The Great Butch Hope

Can Wesley Clark Deliver the Male?

I don't take solace in uniforms, and I'm more likely to admire those who resisted the Vietnam War than those who distinguished themselves by fighting in it, as Clark did. I don't trust avowed centrists (who often turn out to be closet neocons) and I'm not eager to get into bed with a creature of the Democratic Leadership Council. I'd rather shack up with Liza Minnelli.

But it would be dishonest to claim that the events of 9-11 haven't affected me. I live a mile from ground zero, and that gives me a very tangible perspective on security. I opposed the Iraq adventure because it reeked of the macho logic that had given us Vietnam, and it is turning out pretty much as I feared. But I'm open to a candidate, in or out of uniform, who knows how to form the kind of global alliances that will keep me alive. And as for sleeping with centrists, after four years of Bush I wouldn't reject an unreliable suitor whose heart seems positive if not pure—as long as he can win.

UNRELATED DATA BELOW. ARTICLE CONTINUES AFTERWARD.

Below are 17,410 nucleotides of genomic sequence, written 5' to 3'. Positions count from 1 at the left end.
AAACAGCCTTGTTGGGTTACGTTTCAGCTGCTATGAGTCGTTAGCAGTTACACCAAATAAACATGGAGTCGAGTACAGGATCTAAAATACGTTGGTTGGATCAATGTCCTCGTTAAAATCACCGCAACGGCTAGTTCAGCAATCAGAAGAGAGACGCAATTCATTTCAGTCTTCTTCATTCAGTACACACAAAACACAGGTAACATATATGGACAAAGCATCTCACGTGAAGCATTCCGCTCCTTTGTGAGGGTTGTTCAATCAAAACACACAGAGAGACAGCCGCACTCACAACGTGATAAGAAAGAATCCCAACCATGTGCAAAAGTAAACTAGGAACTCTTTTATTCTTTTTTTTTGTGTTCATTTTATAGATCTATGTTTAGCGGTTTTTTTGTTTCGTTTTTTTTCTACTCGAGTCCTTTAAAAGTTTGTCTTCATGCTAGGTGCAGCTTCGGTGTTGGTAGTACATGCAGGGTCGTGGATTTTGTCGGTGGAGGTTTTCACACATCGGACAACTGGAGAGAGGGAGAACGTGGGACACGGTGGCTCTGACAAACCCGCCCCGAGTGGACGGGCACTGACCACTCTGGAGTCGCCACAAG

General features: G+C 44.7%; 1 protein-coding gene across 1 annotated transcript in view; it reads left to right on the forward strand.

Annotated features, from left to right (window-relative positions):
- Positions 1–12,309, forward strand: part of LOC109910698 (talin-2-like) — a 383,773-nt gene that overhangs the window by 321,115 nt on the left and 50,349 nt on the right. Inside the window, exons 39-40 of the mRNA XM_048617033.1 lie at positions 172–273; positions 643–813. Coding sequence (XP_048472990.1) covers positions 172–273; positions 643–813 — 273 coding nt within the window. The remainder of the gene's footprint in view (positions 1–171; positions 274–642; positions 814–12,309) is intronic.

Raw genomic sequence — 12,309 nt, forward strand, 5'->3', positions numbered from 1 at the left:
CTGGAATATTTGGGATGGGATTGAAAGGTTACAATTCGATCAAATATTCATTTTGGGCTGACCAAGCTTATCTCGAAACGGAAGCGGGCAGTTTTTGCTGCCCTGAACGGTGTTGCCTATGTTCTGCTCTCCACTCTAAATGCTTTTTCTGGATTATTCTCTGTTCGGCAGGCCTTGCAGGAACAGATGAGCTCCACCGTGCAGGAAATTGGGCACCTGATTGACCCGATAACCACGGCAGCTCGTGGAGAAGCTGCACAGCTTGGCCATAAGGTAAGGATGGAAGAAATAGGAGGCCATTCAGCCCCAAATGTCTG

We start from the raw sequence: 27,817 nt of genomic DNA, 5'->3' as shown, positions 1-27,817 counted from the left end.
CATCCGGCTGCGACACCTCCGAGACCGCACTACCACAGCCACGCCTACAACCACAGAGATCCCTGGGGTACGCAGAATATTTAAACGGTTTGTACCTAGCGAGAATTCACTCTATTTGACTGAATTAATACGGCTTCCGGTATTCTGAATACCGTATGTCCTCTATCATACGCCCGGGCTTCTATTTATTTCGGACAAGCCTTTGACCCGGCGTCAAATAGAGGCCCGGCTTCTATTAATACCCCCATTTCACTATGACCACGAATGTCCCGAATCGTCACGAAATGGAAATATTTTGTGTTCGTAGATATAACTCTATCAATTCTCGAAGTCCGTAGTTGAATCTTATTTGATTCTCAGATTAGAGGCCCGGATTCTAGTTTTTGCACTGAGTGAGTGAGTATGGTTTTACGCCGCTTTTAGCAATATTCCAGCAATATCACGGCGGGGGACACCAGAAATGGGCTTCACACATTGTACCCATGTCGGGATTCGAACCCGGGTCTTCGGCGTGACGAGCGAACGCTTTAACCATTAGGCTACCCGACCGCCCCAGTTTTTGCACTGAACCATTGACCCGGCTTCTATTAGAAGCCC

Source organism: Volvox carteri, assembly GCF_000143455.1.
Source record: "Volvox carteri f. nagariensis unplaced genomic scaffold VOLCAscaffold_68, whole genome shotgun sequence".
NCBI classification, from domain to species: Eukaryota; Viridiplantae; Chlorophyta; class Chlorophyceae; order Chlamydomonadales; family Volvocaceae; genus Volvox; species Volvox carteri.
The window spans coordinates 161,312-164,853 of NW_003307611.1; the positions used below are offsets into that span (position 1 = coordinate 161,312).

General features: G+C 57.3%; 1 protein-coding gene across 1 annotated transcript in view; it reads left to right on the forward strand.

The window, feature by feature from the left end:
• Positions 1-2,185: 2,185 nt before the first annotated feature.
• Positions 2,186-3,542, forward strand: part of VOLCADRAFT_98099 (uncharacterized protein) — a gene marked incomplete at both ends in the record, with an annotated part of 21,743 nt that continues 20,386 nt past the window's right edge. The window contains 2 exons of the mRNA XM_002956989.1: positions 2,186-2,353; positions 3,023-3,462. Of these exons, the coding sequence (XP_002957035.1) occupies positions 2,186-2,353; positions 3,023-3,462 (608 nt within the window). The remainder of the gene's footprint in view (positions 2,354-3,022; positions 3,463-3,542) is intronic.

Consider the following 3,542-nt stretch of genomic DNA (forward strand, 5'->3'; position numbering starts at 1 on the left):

That begs the question of whether falling for the military mystique can be anything but a patriarchal gesture. I worry about that, but at this point I'm willing to settle for anyone who advances the process of social change, even modestly. Maybe I'm fronting for my own retreat, but I've come to believe the revolution that endures is the one that happens slowly. And if Clark can make America see the difference between macho and masculinity—that is, between a defensive response to women and a confident one—he just might earn the ultimate star, as commander in chief.

Research: Matthew Phillp</I

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